If mice are plentiful a fox and is not starving it will eat the first few it encounters then bury the others and retrieve them later. Foxes usually eat the mice that they have buried for themselves. Foxes have been seen with small deer in their mouths. Farmers don't like foxes because the feed on lambs. In the late 1990s, in Hampstead Heath many people bought tiger and lion manure from the London Zoo wit the belief that the smell of it would keep foxes from digging up their gardens.

Hares and Foxes

When a fox approaches a hare, the hare often stands on its hind legs and won't bolt unless the fox comes within ten or so meters. Naturalist Tony Holley believes that the hare doesn't stand on its hind legs to get a better view of the fox, which it knows is there, but rather to tell the fox that it has been observed and thus it doesn't have to waste energy trying sneak up on the hare.

A hare can sprint at speeds up to 45 miles per hour, fast enough to outrun a fox. Most chases of adult hares by foxes are unsuccessful. The only way a fox can really catch an adult hare is sneak up on it from a downwind side and grab it before it escapes.

According to one study in Hampshire, hares can make up to 30 percent of a fox's diet in the summer, and 16 percent in the winter. For the most part, foxes feed on young hares. A Polish study found that the foxes consumed six adult hares and 35 young.

Fox Attacks

In 2011, there were a number o reports of foxes attacking humans in England. The Daily Mail reported: The “animals are losing their fear of humans.” In June 2011, “nine-month-old twins Lola and Isabella Koupparis were mauled in their cot in East London. Shortly afterwards, Jake Jermy, three, was bitten on the arm at a playgroup party in Brighton and ambulance worker in Worthing, West Sussex told how a fox entered her house through the cat flap and bit off the end of her finger.” [Source: Daily Mail, September 2 2011]

In May 2011, animal control officers in Suffolk, England had to deal with two fox attacks in the the space of three days. David Macaulay wrote on, “On Saturday morning just after 1 a.m., a 67 year-old man reported that he was sitting in the back yard of a home on Tree Lane when he was attacked by a fox. The animal bit him on the calf and ankle. A cat at the address was also attacked by the fox, said Suffolk spokeswoman Debbie George. The victim is receiving medical treatment. Animal Control has set traps in an effort to catch the fox, George said. [Source: David Macaulay,, May 30, 2011]

“And on Monday morning animal control officers responded to a report of a fight between a fox and a dog on Bedford Place, George said. "That fox was caught. It will be euthanized and turned over to the health department for testing," George said. Police have urged all animal owners to vaccinate all pets against rabies and keep their shots up to date and to feed pets indoors and keep them on a leash or fenced in. "Pets allowed to roam, especially cats, are more likely to contract rabies and expose you and other pets in your home," George said.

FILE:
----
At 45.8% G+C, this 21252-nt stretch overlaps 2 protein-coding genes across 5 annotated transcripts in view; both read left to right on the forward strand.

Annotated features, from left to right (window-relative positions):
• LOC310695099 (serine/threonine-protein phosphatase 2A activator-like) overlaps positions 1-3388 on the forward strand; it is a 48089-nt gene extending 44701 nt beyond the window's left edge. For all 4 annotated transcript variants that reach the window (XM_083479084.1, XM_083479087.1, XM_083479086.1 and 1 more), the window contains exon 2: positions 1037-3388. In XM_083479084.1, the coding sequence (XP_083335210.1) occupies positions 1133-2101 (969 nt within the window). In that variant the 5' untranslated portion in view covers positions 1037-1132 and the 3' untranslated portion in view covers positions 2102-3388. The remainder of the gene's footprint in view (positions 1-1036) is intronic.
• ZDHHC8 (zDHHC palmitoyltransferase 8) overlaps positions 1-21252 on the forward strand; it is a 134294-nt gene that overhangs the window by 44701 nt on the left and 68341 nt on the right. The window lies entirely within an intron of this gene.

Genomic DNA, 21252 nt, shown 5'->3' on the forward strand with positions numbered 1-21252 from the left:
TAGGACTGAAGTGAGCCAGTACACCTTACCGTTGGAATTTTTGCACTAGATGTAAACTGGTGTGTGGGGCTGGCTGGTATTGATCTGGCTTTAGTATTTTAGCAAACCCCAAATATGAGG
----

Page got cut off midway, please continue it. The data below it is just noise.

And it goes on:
Fox Attacks Woman in Bed

In September 2011, the Daily Mail reported: “One moment she was fast asleep, the next she was awake with the realisation that an animal was sitting on her chest and clawing at her face. Mary Small, 68, at first thought it was a visiting cat that had climbed on to her duvet. But then she saw that the animal peering inquisitively down at her was a fox. The grandmother screamed and leapt from her bed. The intruder, a cub, fled and was eventually chased out of the house by her husband Tony. [Source: Daily Mail, September 2 2011]

“Mrs Small, a magistrate, said yesterday: “I thought it was a cat at first when I felt it clawing at my face. But when I opened my eyes and saw this fox, I was pretty shaken up to say the least. “Obviously things look bigger when they are closer to you, so it looked enormous when I came around. “I just leapt from the covers and screamed, I’ve never moved so quickly. The scariest thing was it just appeared to be so fearless.”

Mrs Small said she had been terrified by the incident at their Victorian property in Bournville, Birmingham. She added: “Tony’s first instinct was to grab his camera rather than see if I was okay. He got a good picture of the fox in our upstairs study. “You can see it peeping out from behind the leather chair, it was a cheeky so and so. Even when we finally got it out of the house, it was pawing at the windows to come back in. “They seem to have lost their fear of humans now, it is quite concerning. They carry diseases too so I had to disinfect the whole house afterwards.”

The fox had somehow crept into the couple’s kitchen, through their lounge and up the stairs at their home either around 6.15am on Sunday morning or the evening before, the family believe. “After seeing the stories about people being bitten in London, I think I was quite lucky in the end,” said Mrs Small. The fox must have got in when Tony went outside for his pipe or the night before. “It was very scary and I was pretty upset. “With the developments around here there seems less green space for them to roam about in, so they seem to be getting braver and braver when it comes to interaction with people.”

Her husband, 69, added: “Mary was terrified. She’s paranoid about foxes. We quite often get cats coming inside but not foxes.” He said the animal must have been only a few months old because it was only about 2ft long. The RSPCA said fox attacks on humans were extremely rare. A spokesman added: “Foxes are opportunists, searching for and defending areas with suitable food and shelter. They learn to trust people who are not causing them harm.”